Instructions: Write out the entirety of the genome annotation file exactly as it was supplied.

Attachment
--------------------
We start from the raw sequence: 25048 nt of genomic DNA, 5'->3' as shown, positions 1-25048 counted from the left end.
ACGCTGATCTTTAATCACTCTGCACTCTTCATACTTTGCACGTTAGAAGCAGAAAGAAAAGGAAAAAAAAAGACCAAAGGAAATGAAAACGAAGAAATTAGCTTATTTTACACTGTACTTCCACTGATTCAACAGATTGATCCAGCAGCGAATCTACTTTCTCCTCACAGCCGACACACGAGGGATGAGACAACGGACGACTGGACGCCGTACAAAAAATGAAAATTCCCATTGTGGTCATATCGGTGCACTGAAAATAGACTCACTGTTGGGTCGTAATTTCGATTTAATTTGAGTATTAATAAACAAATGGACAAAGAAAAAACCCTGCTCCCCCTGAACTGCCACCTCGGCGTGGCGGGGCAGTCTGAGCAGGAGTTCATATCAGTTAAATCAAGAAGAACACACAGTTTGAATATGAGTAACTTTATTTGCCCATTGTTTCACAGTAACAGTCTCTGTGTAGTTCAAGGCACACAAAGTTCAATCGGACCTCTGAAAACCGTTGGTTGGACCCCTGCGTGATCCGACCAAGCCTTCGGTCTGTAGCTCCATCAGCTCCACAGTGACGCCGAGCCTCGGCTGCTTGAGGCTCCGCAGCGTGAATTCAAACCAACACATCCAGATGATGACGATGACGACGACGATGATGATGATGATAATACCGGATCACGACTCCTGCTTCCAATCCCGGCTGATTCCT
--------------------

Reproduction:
We start from the raw sequence: 25048 nt of genomic DNA, 5'->3' as shown, positions 1-25048 counted from the left end.
ACGCTGATCTTTAATCACTCTGCACTCTTCATACTTTGCACGTTAGAAGCAGAAAGAAAAGGAAAAAAAAAGACCAAAGGAAATGAAAACGAAGAAATTAGCTTATTTTACACTGTACTTCCACTGATTCAACAGATTGATCCAGCAGCGAATCTACTTTCTCCTCACAGCCGACACACGAGGGATGAGACAACGGACGACTGGACGCCGTACAAAAAATGAAAATTCCCATTGTGGTCATATCGGTGCACTGAAAATAGACTCACTGTTGGGTCGTAATTTCGATTTAATTTGAGTATTAATAAACAAATGGACAAAGAAAAAACCCTGCTCCCCCTGAACTGCCACCTCGGCGTGGCGGGGCAGTCTGAGCAGGAGTTCATATCAGTTAAATCAAGAAGAACACACAGTTTGAATATGAGTAACTTTATTTGCCCATTGTTTCACAGTAACAGTCTCTGTGTAGTTCAAGGCACACAAAGTTCAATCGGACCTCTGAAAACCGTTGGTTGGACCCCTGCGTGATCCGACCAAGCCTTCGGTCTGTAGCTCCATCAGCTCCACAGTGACGCCGAGCCTCGGCTGCTTGAGGCTCCGCAGCGTGAATTCAAACCAACACATCCAGATGATGACGATGACGACGACGATGATGATGATGATAATACCGGATCACGACTCCTGCTTCCAATCCCGGCTGATTCCT